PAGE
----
“I have always loved argumentative writing. It's a chance to express yourself while communicating something important," Professor Subialka has said. And that's only one of the reasons that he is motivated by teaching students who are interested in improving their writing and sharpening their critical skills. In fact, he claims, "thinking critically and convincing others are fundamentally important, not just in college but also in the workplace and in personal life. Few skills will do more to open new doors to students, whether they are planning on studying English or Physics or anything else." This is why he loves the combination of critical analysis and argumentation offered by the Immersion program's Collegiate Writing course, which this year will aim at developing academic writing techniques while investigating what it means for us to awaken and achieve consciousness, both as individuals and as a society.
Professor Subialka's own research focuses on the way that philosophy and cultural production relate to one another in the social world, a topic on which he received his PhD from the University of Chicago's prestigious Committee on Social Thought and the Department of Romance Languages and Literatures. According to him, "understanding what it means to achieve a higher level of consciousness has motivated thinkers from many fields, from religion and ancient myth to modern psychology, from artists and writers to politicians like Ghandi. This is an ideal topic for honing the analytical writing skills that are so important to communicating effectively to a wide variety of audiences, in college and beyond."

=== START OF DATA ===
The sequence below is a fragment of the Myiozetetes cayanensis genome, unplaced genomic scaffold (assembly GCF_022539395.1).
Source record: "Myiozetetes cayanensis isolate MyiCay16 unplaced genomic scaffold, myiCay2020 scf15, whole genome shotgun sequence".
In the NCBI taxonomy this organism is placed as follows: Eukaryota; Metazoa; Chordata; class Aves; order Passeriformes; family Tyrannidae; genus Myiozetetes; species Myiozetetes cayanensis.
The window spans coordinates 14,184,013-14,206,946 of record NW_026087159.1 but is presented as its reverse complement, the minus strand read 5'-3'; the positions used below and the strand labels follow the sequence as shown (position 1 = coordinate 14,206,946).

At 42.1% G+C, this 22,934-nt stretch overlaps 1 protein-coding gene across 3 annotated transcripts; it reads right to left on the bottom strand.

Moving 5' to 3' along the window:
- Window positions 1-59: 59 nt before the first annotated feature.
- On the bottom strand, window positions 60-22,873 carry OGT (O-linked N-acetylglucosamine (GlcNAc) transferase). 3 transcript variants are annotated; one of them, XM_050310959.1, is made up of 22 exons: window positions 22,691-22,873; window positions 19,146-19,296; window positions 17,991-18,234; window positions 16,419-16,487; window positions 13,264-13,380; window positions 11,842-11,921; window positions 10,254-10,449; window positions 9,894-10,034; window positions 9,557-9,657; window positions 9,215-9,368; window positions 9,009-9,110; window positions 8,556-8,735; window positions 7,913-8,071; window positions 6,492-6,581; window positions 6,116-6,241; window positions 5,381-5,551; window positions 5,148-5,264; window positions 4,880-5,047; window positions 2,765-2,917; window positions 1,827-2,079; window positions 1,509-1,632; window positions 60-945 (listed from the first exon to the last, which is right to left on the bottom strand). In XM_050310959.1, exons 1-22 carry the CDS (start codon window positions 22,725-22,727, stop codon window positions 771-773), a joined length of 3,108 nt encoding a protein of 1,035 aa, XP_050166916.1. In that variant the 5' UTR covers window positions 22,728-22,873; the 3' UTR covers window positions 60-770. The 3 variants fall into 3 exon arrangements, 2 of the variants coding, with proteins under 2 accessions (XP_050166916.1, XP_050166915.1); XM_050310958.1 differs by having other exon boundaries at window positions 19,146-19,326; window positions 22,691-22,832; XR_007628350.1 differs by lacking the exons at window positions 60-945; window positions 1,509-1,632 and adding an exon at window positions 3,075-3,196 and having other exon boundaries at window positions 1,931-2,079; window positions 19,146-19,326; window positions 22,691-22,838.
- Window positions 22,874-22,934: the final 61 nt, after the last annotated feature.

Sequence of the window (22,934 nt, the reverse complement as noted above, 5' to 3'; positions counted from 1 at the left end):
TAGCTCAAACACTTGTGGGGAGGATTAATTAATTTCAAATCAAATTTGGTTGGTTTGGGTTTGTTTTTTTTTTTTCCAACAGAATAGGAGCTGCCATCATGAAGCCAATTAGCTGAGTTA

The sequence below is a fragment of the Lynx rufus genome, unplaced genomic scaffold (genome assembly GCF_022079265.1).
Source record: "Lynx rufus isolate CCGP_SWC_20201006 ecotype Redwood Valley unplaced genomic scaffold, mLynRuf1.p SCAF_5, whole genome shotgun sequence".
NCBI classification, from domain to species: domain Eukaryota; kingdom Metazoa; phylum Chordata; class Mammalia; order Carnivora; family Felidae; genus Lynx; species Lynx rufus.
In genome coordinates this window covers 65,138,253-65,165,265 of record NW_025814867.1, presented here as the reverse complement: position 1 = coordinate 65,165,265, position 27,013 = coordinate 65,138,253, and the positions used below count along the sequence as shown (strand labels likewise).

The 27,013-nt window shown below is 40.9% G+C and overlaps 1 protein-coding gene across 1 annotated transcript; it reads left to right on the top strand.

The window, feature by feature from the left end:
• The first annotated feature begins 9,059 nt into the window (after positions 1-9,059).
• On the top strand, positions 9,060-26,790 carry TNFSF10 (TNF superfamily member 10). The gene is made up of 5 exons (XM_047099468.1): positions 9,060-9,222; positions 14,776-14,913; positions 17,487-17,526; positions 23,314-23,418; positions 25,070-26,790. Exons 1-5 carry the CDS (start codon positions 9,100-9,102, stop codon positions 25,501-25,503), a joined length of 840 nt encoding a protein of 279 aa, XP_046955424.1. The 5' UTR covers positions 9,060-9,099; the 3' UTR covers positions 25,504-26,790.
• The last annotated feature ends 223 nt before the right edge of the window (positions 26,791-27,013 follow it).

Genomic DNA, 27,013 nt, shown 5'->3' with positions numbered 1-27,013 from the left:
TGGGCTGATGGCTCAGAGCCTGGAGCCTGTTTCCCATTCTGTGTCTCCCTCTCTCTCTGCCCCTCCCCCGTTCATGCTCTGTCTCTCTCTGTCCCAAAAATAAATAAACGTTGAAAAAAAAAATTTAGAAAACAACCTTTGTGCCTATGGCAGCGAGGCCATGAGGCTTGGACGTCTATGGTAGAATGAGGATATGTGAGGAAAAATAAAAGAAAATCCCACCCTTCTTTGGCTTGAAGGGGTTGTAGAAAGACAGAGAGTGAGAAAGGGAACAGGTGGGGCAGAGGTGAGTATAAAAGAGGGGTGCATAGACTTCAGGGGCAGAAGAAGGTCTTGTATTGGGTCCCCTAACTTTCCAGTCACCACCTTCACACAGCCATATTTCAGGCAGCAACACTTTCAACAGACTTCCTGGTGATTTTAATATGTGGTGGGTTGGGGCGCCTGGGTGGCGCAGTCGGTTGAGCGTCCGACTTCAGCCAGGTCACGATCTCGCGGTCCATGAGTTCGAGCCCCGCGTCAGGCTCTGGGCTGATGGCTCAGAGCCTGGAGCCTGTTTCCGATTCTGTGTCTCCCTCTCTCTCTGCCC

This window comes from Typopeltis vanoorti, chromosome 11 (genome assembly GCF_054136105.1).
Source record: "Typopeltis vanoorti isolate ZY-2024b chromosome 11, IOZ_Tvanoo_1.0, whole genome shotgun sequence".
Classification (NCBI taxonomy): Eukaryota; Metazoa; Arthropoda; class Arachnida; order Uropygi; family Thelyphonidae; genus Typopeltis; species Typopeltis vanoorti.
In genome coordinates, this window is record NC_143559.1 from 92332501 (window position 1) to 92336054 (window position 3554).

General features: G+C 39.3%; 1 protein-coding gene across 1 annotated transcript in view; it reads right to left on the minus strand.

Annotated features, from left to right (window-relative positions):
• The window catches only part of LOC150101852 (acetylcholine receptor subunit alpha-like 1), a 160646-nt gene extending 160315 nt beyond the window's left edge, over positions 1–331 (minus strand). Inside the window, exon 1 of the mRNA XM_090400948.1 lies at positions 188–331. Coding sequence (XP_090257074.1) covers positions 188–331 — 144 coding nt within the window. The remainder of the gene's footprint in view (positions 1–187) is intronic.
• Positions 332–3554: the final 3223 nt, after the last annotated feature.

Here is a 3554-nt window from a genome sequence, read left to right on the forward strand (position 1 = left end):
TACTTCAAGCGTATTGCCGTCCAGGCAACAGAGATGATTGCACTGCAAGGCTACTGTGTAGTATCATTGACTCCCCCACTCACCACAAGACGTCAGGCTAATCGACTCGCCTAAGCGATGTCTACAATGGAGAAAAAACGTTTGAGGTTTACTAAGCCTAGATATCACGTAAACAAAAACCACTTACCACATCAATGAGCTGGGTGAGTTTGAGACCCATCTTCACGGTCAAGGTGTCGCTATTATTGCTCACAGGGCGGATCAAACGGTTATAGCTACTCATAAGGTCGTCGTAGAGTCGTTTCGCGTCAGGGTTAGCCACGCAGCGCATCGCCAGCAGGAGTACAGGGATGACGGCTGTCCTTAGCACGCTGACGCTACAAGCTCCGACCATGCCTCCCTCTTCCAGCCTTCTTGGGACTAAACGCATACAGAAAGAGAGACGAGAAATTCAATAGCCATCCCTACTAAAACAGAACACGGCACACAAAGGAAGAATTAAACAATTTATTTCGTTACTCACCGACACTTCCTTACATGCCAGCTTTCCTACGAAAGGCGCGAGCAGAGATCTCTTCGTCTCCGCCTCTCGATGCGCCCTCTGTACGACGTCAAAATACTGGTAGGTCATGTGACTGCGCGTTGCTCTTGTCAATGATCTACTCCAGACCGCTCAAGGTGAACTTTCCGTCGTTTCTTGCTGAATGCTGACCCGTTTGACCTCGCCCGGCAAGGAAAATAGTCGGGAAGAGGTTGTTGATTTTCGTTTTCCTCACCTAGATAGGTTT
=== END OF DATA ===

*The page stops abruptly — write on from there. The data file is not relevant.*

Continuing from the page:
In addition to teaching at the University of Chicago for more than eight years in various capacities, Professor Subialka has worked with an incredible mix of students from across the world: from Turkey, where he taught for a year at the prestigious Bilkent University in Ankara, to the University of Oxford, where he led small tutorials for three years as a fellow of St Hugh’s College. He is now an Assistant Professor of Comparative Literature and Italian at the University of California, Davis. In these contexts, he has worked with students of many ages (high school, college, and graduate school) and backgrounds, focusing on how they can develop their writing, critical thinking, and creativity together. He especially likes to challenge his students to come up with new and exciting ideas, noting that "the more students stretch themselves, the more rewarding the results. I love to see students gaining new insights and expressing them in compelling, well-crafted essays. Working together with them in a small community of thinkers is incredibly rewarding and inspiring."
His former students agree. According to one, Professor Subialka “taught me that writing is a craft, not just a task.” "Michael," another agreed, "helped us connect our ideas to a bigger picture. He was the best!"